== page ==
“The history of the silo is about to be written. Our future is about to begin…” (4.5 stars)
Source- borrowed from a friend
Published 25th April 2013 by Century
I read the hardback edition which is 569 pages
I was a bit tentative beginning this book, wary in case it suffered from the dreaded ‘Second Book Syndrome’ (SBS) because to say that I adored its predecessor is something of an understatement. Wool, set in a dystopian future where people reside in a community in an underground silo was mind-blowingly different and just amazing all-round.
You can read my incredibly gushy review of book one here as a matter of fact.
Luckily, SBS didn’t come into effect here, which is a good thing as my expectations around this novel were pretty high. Shift was another stellar read that I couldn’t put down. This is as ever a spoiler-free review though (regarding both books), just in case readers haven’t read Wool yet but are intending to get around to it (and I suggest you do, pronto!)- as I would hate to inadvertently ruin the plot for anyone.
So, though this is Wool’s sequel, it is actually the prequel. Confused?
I thought I would be too, but this book shows the history leading right up to the events of what took place in book one and answers a lot of questions for the reader about the origins of the silo and how it all came to be. It does an amazing job in doing so too, tying events and characters together remarkably well, the jumps back and forth in time (almost 300 years in fact) and between locations, not at all jarring in their frequency. I had expected to be a bit frustrated that after the somewhat gripping ending of Wool, the story didn’t pick up right from there, but I wasn’t and quickly became immersed in this novel.
Shift is initially set fifty years from the present day, in a world not too dissimilar from ours; only something earth-shattering lies ahead and a few people have not only the knowledge of knowing exactly what is coming, but realise that they need to prepare for it and protect mankind. This is what results in the creation of the silo. In parallel story threads, we then jump centuries into the future and see the impact that the architecture of the silo has had, not only on its creators, but also its inhabitants.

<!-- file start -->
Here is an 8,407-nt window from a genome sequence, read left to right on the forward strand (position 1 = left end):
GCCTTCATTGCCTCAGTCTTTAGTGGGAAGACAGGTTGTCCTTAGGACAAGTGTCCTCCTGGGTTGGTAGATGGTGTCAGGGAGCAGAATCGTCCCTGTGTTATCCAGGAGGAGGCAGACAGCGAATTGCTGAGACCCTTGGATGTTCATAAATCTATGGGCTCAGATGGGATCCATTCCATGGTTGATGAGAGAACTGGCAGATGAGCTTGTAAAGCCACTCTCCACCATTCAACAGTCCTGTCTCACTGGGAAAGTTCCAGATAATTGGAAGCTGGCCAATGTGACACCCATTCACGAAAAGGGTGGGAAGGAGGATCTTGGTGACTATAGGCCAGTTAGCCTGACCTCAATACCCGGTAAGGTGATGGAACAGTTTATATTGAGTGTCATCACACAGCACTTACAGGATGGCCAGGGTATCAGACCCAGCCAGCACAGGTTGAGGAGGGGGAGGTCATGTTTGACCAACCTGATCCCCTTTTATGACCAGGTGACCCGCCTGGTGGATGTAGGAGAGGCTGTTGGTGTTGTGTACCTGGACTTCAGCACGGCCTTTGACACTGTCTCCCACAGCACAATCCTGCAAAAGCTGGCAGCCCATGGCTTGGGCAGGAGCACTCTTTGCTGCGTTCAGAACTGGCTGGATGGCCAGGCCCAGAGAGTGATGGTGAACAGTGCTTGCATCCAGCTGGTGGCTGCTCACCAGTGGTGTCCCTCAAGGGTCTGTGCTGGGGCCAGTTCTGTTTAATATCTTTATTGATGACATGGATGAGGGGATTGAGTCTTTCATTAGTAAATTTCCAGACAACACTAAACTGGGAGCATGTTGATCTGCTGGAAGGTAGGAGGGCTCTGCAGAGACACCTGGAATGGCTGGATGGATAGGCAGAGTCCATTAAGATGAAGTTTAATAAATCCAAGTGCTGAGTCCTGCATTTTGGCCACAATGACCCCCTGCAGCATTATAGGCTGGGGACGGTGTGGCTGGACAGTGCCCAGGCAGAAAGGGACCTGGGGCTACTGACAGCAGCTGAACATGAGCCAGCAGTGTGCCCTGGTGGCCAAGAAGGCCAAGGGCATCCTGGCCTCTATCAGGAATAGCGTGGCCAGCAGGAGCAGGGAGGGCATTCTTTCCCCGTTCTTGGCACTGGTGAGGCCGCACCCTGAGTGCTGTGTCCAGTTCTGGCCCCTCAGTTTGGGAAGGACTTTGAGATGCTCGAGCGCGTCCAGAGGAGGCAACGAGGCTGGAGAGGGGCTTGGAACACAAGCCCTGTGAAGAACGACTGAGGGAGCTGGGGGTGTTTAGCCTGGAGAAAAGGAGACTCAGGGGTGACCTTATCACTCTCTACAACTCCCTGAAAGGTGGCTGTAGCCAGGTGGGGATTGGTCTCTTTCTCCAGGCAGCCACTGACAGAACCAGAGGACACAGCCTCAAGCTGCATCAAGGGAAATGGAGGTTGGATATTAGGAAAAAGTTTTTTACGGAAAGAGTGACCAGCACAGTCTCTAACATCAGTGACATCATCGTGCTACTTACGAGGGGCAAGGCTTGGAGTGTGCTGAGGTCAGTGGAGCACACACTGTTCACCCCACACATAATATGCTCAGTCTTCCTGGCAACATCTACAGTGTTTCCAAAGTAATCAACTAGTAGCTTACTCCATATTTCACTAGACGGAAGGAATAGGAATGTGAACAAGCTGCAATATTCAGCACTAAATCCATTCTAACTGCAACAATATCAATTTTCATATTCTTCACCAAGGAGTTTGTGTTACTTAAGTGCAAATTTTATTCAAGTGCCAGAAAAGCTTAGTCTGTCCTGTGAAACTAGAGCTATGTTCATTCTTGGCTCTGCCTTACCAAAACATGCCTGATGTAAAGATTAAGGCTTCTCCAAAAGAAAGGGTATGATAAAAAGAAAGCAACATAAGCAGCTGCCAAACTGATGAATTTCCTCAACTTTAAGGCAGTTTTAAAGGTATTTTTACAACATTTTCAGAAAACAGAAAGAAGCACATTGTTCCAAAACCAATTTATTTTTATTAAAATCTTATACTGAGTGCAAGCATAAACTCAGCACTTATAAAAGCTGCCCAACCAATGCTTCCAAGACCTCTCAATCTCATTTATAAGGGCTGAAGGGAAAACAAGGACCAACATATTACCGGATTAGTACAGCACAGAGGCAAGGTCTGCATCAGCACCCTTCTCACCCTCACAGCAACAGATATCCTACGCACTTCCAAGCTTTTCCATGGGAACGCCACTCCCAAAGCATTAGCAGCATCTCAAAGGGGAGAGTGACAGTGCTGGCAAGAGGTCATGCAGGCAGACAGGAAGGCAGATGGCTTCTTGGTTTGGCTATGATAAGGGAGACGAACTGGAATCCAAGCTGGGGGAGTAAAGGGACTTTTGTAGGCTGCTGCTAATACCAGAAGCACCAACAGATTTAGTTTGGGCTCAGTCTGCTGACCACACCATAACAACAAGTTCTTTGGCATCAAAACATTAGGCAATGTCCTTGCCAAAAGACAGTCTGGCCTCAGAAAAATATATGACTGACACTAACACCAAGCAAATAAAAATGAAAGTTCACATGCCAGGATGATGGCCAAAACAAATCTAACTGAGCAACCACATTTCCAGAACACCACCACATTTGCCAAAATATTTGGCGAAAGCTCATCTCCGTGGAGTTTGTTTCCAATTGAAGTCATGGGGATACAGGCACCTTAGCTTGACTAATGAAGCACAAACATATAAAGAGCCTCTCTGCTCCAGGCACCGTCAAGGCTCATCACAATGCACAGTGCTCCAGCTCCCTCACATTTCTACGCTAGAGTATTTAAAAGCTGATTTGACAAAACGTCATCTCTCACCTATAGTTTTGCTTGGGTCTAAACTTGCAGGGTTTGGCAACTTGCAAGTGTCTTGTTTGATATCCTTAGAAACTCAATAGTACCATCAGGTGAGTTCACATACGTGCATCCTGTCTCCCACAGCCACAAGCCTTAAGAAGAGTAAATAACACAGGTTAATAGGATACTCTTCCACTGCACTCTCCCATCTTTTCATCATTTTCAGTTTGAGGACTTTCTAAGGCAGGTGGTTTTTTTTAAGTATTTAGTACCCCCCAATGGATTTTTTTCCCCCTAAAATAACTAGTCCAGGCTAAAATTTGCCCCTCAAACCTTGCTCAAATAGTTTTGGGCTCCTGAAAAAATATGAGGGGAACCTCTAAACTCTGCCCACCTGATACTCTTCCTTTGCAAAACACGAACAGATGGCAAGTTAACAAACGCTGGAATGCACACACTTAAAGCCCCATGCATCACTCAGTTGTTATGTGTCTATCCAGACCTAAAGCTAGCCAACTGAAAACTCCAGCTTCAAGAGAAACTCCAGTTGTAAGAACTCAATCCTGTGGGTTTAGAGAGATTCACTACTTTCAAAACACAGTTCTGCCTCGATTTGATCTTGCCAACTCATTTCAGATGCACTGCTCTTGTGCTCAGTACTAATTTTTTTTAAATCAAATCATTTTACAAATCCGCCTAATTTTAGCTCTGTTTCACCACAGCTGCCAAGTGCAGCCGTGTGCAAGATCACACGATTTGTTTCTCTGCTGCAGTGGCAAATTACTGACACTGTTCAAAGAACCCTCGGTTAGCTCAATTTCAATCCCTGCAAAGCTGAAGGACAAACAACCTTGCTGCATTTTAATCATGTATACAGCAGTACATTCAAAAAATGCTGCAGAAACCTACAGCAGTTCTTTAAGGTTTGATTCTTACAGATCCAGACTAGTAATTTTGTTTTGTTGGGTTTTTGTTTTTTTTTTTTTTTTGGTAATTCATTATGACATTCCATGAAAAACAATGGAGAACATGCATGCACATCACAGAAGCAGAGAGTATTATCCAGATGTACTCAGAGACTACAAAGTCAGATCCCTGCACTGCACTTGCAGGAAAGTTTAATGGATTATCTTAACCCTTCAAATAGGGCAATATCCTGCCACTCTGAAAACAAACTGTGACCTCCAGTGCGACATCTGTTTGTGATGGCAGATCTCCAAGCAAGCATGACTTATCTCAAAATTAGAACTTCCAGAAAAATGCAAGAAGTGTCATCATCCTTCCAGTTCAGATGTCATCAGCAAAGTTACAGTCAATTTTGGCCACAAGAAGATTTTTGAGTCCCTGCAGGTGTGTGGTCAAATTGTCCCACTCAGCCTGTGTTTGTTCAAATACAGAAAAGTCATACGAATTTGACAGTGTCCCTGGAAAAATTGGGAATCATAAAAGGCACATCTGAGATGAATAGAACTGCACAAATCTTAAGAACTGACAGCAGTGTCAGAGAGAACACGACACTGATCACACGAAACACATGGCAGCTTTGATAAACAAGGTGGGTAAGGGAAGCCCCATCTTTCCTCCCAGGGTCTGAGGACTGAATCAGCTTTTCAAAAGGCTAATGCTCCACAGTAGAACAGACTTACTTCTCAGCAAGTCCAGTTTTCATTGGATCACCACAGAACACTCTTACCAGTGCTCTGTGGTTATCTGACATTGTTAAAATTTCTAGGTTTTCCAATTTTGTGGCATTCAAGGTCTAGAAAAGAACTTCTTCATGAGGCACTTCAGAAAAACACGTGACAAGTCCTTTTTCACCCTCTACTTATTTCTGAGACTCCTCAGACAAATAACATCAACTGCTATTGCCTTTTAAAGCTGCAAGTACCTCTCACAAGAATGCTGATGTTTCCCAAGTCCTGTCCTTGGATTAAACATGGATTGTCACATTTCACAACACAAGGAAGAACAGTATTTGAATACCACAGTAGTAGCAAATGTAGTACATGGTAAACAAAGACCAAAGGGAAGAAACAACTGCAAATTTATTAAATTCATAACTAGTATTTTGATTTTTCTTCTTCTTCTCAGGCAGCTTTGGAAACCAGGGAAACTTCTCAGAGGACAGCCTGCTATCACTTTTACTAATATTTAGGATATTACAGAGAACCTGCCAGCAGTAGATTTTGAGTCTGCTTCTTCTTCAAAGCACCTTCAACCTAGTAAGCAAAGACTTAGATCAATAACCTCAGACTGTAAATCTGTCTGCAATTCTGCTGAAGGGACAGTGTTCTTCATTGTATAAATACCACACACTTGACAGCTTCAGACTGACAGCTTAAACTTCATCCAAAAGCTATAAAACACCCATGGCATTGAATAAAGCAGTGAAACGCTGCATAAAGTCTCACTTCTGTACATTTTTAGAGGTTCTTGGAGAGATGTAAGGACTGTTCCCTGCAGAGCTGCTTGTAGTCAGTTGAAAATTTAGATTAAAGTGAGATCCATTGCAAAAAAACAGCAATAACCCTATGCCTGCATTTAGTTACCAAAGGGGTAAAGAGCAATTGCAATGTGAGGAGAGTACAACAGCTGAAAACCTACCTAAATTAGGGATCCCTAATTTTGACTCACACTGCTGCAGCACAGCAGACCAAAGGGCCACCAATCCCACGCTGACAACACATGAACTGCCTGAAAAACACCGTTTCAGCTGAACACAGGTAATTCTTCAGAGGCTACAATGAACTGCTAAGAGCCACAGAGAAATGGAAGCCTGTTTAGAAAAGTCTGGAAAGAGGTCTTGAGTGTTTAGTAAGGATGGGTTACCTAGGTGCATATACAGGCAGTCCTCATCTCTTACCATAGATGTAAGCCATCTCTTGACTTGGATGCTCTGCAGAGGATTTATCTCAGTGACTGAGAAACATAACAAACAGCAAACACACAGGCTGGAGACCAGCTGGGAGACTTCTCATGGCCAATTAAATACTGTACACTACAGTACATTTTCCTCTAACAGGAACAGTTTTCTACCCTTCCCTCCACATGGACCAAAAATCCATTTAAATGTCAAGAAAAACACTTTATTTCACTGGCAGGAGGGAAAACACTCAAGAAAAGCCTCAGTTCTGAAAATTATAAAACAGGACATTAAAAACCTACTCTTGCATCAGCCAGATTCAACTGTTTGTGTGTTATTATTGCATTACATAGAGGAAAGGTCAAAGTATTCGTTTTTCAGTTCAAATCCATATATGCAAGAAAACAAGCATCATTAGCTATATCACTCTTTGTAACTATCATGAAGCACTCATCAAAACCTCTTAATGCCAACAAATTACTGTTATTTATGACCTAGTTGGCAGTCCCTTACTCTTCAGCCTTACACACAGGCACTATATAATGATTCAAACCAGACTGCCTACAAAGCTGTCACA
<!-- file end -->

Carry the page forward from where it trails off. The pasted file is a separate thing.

In Shift, the reader is introduced to some brand new protagonists as well as some brilliantly creative ideas and shocking revelations. Though the pace is admittedly a bit slower than Wool, just when you think you understand in what direction the plot is headed, new twists and turns are thrown in, with lots of conflict wrought as a consequence. This book becomes emotional at times too, with some interesting moral dilemmas throughout. Characters who appear to be villainous initially or who seem to have their own agendas aren’t necessarily so black and white, whereas some who are portrayed as pure and innocent might not be; it all depends on the readers own viewpoint and as to how they perceive the silo itself. I found that was not at all the case in book one, as it was clear from the outset who was the good guy (or girl!), so this was an interesting new spin on the narrative and certainly made me think. I was particularly conflicted about the main protagonist in this book and his actions and am interested to see if this continues to be the case in the next novel.
I think for me, the only potential downside of Shift as opposed to its prequel was that the character building wasn’t quite as strong and it became more focused on politics, rather than maintaining those finer details about the people we were reading. On one level (boom boom) that makes sense: the protagonists here are confused, some have lost their memories and the book jumps back and forth in time (a lot), so this book cannot be expected to have the same depth that characters did in Wool. However, to me, this only reinforced the brilliance of the main protagonist, Jules, from book one; a relatable and engaging person whose feistiness and bravery really gave that plot its gravitas and a person I became really invested in. I don’t think that there were any here who held my attention in the same way she did, unfortunately.
Sometimes bleak, but always brilliantly compelling, Shift is a chilling look into a frighteningly realistic future and disturbing facets of humanity. Those readers wanting to know the who’s, what’s and the whys will hopefully find enough of their questions answered to continue onto book three. As for me, I’m definitely looking forward to seeing where the author takes this amazingly innovative world of his next and how he will move the silo even further into the future. I can’t wait for part three (‘Dust’) to be released in the UK in the autumn.